Sabotage Tip 1: Don’t set firm objectives. You’re much safer stating that your goal is to “get your name out there” or to advertise because the competition does. That way, even if sales tank, you can sit back and say, “I did my job.”

Sabotage Tip 2: Put the goal where the ball lands. With a little practice, anyone can learn to retrofit objectives to results. Soon after a VP of marketing proudly showed me a new sales video, it became apparent that the video appealed to employees, but offended customers. No problem. The VP promptly claimed that the video was never intended for sales, but for training. George Orwell would have been proud.

Sabotage Tip 3: Write and design for internal approval. Authorize as many people as possible to revise or, better yet, outright veto creative work. This will ensure that creative people avoid trying to connect with the market. Instead, they will focus on creating what is sure to fly internally.

Sabotage Tip 4: It’s all about what YOU want. A major coffeehouse chain lost customers for years by refusing to fill the demand for lattes made with nonfat milk. Why did they resist? Because the CEO liked coffee the way it was made in Italy, and Italian baristas don’t use nonfat milk. Darned customers. What makes them think they should have a say in what they want in their coffee?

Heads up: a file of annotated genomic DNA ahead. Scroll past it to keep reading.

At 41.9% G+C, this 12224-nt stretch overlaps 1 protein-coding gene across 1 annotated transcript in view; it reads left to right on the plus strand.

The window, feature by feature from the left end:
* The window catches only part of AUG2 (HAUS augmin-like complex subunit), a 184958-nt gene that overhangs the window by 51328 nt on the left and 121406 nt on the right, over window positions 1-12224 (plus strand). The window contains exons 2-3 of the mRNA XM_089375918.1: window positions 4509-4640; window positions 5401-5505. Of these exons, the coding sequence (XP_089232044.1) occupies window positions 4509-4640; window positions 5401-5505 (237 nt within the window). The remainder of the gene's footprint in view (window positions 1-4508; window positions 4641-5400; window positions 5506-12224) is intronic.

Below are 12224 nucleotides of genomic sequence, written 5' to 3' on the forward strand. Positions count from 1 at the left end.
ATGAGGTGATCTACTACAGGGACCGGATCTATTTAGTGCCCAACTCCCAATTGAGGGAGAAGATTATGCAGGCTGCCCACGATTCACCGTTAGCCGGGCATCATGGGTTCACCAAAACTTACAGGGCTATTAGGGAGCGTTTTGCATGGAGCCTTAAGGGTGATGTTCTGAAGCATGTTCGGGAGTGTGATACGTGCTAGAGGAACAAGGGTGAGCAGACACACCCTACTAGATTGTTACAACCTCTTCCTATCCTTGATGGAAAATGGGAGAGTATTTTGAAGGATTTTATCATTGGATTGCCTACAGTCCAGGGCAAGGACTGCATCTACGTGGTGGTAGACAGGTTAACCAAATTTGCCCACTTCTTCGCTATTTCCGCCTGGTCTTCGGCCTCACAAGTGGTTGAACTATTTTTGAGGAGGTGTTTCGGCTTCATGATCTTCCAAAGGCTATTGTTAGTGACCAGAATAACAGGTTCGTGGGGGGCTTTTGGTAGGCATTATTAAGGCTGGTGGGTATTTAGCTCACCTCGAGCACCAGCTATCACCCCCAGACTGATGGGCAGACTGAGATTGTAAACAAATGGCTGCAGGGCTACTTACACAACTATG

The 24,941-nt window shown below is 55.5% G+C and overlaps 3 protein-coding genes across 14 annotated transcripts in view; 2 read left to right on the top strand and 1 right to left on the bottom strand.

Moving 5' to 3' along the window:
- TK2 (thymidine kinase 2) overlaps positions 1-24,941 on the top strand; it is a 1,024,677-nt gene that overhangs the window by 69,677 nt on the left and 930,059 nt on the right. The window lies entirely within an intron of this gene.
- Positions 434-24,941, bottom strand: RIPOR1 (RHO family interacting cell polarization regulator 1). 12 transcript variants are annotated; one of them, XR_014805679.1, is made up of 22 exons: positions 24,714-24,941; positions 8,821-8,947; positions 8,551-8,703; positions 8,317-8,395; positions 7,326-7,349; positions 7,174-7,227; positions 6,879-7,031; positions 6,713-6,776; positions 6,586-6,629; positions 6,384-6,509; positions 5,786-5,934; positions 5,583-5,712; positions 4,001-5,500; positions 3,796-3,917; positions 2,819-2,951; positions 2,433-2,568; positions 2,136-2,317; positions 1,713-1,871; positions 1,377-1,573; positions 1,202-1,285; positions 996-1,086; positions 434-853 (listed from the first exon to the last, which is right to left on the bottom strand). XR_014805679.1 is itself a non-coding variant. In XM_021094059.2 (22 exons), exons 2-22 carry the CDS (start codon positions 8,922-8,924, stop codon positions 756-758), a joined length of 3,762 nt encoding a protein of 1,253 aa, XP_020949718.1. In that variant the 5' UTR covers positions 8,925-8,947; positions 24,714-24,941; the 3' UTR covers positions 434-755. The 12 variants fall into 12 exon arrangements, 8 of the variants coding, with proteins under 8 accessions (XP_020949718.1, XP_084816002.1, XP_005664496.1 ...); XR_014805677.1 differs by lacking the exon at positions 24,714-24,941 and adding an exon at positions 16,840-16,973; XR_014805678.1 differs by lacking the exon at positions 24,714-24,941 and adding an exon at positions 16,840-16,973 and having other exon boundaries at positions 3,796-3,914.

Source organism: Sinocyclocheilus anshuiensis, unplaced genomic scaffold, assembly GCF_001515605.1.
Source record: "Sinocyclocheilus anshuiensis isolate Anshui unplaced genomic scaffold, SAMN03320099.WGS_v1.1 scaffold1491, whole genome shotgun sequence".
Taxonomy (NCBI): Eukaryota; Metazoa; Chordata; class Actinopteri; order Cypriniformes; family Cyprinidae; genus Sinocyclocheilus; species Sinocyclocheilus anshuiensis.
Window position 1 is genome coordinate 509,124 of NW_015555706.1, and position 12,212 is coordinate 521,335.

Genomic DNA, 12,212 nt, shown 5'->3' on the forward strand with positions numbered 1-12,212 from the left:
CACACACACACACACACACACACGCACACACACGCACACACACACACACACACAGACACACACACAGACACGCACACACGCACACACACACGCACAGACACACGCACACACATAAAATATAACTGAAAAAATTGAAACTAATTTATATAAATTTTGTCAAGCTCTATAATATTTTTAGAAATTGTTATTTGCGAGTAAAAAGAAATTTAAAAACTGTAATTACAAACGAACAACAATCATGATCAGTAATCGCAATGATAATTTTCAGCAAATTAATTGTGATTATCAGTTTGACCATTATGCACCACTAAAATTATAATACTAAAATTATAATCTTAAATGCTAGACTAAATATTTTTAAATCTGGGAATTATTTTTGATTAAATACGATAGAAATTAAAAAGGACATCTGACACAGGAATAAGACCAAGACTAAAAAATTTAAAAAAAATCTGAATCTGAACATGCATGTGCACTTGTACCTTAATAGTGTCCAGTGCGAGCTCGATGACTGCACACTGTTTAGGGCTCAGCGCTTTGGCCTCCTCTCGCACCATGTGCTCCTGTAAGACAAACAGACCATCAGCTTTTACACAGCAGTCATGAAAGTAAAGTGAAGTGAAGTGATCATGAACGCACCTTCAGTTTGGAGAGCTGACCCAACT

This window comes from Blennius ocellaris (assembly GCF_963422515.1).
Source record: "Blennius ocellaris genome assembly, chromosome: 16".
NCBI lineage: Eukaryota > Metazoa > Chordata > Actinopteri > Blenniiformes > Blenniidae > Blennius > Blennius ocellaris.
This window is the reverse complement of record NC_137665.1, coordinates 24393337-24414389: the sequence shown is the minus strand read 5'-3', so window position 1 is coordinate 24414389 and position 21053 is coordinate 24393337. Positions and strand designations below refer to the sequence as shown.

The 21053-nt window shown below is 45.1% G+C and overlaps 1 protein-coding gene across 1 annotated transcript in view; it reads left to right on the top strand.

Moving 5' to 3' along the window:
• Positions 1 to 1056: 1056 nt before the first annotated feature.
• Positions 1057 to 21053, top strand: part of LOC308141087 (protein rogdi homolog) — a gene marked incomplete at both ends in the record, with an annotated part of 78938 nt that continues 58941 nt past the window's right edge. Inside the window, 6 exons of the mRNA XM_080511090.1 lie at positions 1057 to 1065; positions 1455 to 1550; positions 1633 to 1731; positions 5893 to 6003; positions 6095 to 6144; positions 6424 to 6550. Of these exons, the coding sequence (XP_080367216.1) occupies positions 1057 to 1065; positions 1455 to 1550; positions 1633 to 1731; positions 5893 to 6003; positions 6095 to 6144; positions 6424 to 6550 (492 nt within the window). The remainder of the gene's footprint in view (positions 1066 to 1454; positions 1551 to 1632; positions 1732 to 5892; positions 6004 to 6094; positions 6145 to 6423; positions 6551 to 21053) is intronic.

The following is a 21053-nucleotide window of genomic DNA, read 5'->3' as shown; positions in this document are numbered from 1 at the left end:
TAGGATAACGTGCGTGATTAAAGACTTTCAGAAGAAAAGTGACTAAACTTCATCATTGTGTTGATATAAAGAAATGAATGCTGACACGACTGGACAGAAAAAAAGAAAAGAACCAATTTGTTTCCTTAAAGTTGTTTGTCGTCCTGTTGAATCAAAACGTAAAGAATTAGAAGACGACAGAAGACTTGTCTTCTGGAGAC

Sabotage Tip 5: Misuse research. Herd a bunch of people into a focus group and ask them to evaluate your campaign. Treat their comments, especially the ones you like, as if they’re statistically valid. You can also phone 5,000 people and ask them what they do, don’t, would and wouldn’t buy, and why. Assume they know.

Sabotage Tip 6: Don’t listen to your salespeople. The only thing that salespeople do is interact face-to-face, every day, with real customers who use your products. What would they know about marketing?

Sabotage Tip 7: If it’s wild and creative, go with it. If you have a killer concept that’s destined to take top honors at the next awards show, it would be a sin not to back it with your budget. Who cares whether it’s effective? It deserves to be shared!

Sabotage Tip 8: Avoid valid evidence. Proper testing and analysis let you reliably predict a direct mail strategy’s outcome before risking big bucks. But if nature had intended for us to conduct valid, predictive tests, we wouldn’t have hips to shoot from. Showing the concept to coworkers, friends, family and people in a mall, though not predictive, is faster and easier. And, only in the short run, cheaper.

Sabotage Tip 9: Don’t trust your agency. Your agency may have experts on staff, but you can still hobble them by overruling their expertise with your intuition. You can also focus on minutiae. For instance, make the art director change a border on that mail piece from black to dark blue.